Supporting vulnerable families during the COVID-19 pandemic

The realities of the COVID-19 pandemic are affecting marginalized families in multiple ways. From financial burdens, additional caregiving and teaching responsibilities, and little to no opportunity for respite, this is an extremely stressful time for parents, many of whom must now wear multiple hats simultaneously. Unemployment is at its highest since the Great Recession of 2008. There has been a dramatic increase in calls to the United Way’s resource referral helpline, 2-1-1, and a 30% increase in calls to the National Parental Help Hotline.

However, since the start of stay-at-home orders around the country, states are reporting a 33% to 70% dip in the number of hotline/child abuse reports. Canada is reporting a 25% to 45% decrease. One hypothesis as to why this is occurring is that children are no longer in contact with their teachers and other mandated reporters. While researchers initially posited that this could be likened to the “summer slump” seen when children are out of school for the summer, the two are not ultimately comparable, because the current numbers are much more extreme. The summer slump dip is usually a drop of 17%.

Unfortunately, a decrease in the number of abuse calls does not mean a decrease in the number of cases of abuse. In fact, the opposite is very possibly true. In national disasters, domestic violence cases increase dramatically, and this phenomenon is being reported during the COVID-19 pandemic, too. Given the knowledge that instances of child abuse is likely on the rise, the extreme reduction of child abuse reports during COVID-19 is especially important to note because the number of mandated reporters in recent years has increased. Furthermore, evidence shows that calls from mandated reporters are more likely to be substantiated.

Despite the continued need for child welfare workers, the child welfare system is also stressed by this public health crisis.  Investigators are not medically trained and do not have personal protective equipment (PPE), though some states are trying to get gloves. Many are afraid to continue their work out of fear of unknowingly infecting clients or bringing the virus back home to their families. State’s Department of Social Services offices do not have the capacity to quarantine children for 2+ weeks upon their entry into the foster care system, and many would-be foster parents are no longer taking in children out of fear of exposing their own children. Foster parents are also fearful of what to do if they, as resource providers, contract COVID-19.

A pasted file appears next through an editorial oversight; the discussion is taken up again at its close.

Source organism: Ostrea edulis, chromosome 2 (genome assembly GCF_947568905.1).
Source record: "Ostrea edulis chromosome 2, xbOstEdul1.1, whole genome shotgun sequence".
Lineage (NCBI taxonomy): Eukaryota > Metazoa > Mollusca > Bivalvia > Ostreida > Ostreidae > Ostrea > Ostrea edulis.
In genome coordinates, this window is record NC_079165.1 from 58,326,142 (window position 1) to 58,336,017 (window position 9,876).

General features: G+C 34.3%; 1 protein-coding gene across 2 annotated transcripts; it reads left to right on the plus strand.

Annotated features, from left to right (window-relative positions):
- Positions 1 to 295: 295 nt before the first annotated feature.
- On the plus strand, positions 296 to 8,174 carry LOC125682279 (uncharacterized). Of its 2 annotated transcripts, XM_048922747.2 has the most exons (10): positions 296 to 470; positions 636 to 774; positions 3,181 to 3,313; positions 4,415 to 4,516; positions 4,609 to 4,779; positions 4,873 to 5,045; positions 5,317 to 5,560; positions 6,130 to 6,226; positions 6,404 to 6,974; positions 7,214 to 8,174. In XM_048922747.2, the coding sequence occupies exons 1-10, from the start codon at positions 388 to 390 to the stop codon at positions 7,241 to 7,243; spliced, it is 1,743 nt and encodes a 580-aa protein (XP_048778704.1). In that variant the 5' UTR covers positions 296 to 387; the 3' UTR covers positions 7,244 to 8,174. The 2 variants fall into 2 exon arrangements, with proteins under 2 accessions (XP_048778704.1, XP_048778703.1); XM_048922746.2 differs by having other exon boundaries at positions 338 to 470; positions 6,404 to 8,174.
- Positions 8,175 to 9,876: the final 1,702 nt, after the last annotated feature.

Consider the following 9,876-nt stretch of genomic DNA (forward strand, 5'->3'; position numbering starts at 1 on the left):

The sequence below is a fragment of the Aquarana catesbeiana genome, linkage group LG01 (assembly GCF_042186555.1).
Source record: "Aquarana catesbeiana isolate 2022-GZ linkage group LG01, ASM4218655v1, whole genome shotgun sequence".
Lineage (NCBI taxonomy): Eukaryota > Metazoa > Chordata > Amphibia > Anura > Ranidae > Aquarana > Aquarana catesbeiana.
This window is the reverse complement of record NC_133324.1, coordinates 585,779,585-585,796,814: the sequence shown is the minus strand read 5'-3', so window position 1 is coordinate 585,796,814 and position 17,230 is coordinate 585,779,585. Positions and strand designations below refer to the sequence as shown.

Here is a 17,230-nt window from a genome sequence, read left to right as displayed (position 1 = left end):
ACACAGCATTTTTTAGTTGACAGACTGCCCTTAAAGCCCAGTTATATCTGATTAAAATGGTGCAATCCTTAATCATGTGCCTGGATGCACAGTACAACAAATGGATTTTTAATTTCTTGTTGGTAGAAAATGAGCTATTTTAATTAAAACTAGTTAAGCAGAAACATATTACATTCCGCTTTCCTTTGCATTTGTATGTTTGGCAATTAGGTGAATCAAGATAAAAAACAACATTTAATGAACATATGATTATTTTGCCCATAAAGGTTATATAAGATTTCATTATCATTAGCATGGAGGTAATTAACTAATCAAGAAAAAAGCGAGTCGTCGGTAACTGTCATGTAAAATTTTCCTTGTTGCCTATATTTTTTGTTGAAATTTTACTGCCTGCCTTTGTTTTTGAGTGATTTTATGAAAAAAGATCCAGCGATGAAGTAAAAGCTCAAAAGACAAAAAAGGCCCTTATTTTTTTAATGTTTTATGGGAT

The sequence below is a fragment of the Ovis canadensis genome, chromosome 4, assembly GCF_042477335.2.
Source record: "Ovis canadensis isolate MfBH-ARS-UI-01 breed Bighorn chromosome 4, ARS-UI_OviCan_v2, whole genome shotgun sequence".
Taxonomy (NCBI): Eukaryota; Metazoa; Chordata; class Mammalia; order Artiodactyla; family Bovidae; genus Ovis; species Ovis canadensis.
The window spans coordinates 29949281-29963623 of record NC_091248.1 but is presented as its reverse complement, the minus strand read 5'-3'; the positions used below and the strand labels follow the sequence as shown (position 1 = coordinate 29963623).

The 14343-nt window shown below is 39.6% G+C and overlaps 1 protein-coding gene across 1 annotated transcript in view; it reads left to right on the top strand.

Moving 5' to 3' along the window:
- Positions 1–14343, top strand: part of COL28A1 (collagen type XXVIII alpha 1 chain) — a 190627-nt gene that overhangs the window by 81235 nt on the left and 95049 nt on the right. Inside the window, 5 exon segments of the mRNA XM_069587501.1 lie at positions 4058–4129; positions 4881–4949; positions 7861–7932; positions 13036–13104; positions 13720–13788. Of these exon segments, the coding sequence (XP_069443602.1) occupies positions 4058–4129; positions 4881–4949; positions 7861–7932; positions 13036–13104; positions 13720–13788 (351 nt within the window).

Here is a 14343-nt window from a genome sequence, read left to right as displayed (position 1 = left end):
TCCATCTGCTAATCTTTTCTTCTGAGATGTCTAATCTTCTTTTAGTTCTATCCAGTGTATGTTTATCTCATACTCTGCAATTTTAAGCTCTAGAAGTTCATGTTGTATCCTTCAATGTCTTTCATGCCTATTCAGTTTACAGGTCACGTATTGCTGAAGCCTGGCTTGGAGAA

In Missouri, when families must have contact with Department of Social Services representatives, the caseworker gives the family a phone call and asks if anyone has been in contact with someone who has been diagnosed with COVID-19. If the answer is negative, the investigation continues like normal. If the family answers affirmatively, an EMS team is called who may be more likely to have PPE. Child protective work is already a stressful field with a high rate of turnover, and it would not be surprising to see an even higher rate of turnover during this unprecedented time.

Many of the services that are a part of foster care have transitioned to virtual processes, and the “digital divide” between families who do and do not have access to technology is increasingly noticeable. Monthly check-ins with foster youth and parents now happen via video conferencing platforms. Potential limitations of this are a lack of training in distance case management techniques for workers, developmental appropriateness for very young children, and lastly, youth may not feel as open to say what they would like if their foster parent is sitting next to them at the computer.